Whistle-blower provisions are enforced by the Office of the Inspector General (OIG), which has been awarded additional funding to expand its operations. In the case of a violation, the OIG can order the employer to take affirmative action to abate the retaliation; to reinstate the whistle-blower, with compensation, back pay, compensatory damages, employment benefits and other employment terms and conditions; and to pay the complainant the aggregate amount of all legal costs and expenses incurred.

How Organizations Can Comply

It is absolutely necessary for companies seeking stimulus money to have ethics and compliance training programs in place. An effective ethics and compliance program is a key factor in achieving a culture of integrity within organizations. In addition to establishing ethical and compliant behavior and regulating against noncompliance, these programs are a major initiative in combating fraud and abuse, Krachman said.

In coordination with the passage of the stimulus act, the Office of Management and Budget published new guidance on contractor responsibilities. In addition to proving that all the traditionally required control systems, such as financial and personnel systems, are in place, a written code of business ethics and compliance, along with established training programs, will now also be required. To meet these requirements and attain compliance, companies should:

  • Know the FAR final rules.
  • Create a written code of business ethics and conduct if one doesn’t already exist.
  • Give a copy of the code to each employee regardless of role.
  • Appoint a compliance plan owner to assume responsibility for the plan’s execution.
  • Promote compliance through awareness campaigns and training.
  • Conduct a compliance audit covering plan adequacy and legal issues.
  • Establish other internal controls suitable for the organization and environment.

Seven Pillars of Compliance

Originating from the Federal Sentencing Guidelines for Organizational Defendants, which apply to organizations convicted of federal crimes, the following “Seven Pillars of an Effective Ethical and Compliance Program” were developed to prevent and detect criminal conduct:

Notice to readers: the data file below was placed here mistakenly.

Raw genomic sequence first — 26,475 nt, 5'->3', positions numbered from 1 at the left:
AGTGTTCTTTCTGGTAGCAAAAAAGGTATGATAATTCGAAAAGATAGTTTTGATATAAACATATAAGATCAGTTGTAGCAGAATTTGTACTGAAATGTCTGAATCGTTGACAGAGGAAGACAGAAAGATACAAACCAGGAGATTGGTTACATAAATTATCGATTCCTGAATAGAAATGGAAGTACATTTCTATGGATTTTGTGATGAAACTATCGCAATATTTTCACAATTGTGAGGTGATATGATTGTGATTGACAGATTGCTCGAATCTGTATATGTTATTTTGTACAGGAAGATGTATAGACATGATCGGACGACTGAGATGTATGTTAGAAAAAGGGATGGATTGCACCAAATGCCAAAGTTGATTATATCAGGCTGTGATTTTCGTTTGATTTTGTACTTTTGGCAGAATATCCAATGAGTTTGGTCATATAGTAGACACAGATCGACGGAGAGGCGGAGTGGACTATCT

• Establish standards and procedures to prevent and detect criminal conduct.
  • Appropriately allocate responsibility for compliance among boards of directors, senior management and other responsible employees.
  • Make efforts to prevent the appointment, among a firm’s “substantial authority personnel,” of individuals who have engaged in illegal activities or other conduct inconsistent with an effective ethics and compliance program, requiring effective background checks and interviews.
  • Ensure periodic, practical communication of the firm’s standards and procedures and other relevant aspects of the ethics and compliance program to all employees and, as appropriate, to agents, to include training so employees know all the proper policies and procedures.
  • Ensure appropriate monitoring and auditing for criminal conduct, periodic evaluations of the program’s effectiveness, and a mechanism by which employees and agents can report issues or concerns or potential or actual criminal conduct (e.g., a hotline).
  • Ensure consistent promotion and enforcement of the ethics and compliance program through the use of appropriate incentives and discipline.
  • Ensure appropriate responses to criminal conduct if detected, so as to correct the impact of such conduct and to prevent similar criminal conduct in the future.

Just Do It

“If you are a government contractor, or expect to be a government contractor under the Obama regime and its army of auditors, you would be well-advised to do a checkup of your compliance systems,” Krachman said. “Companies that want to stay in business and maintain a competitive edge will conduct a compliance audit. It is a best practice and a lot cheaper if you find the violation yourself than having to see agents cart out your computers and put yellow tape up in front of your doors.”

Roy Maurer is a staff writer for SHRM.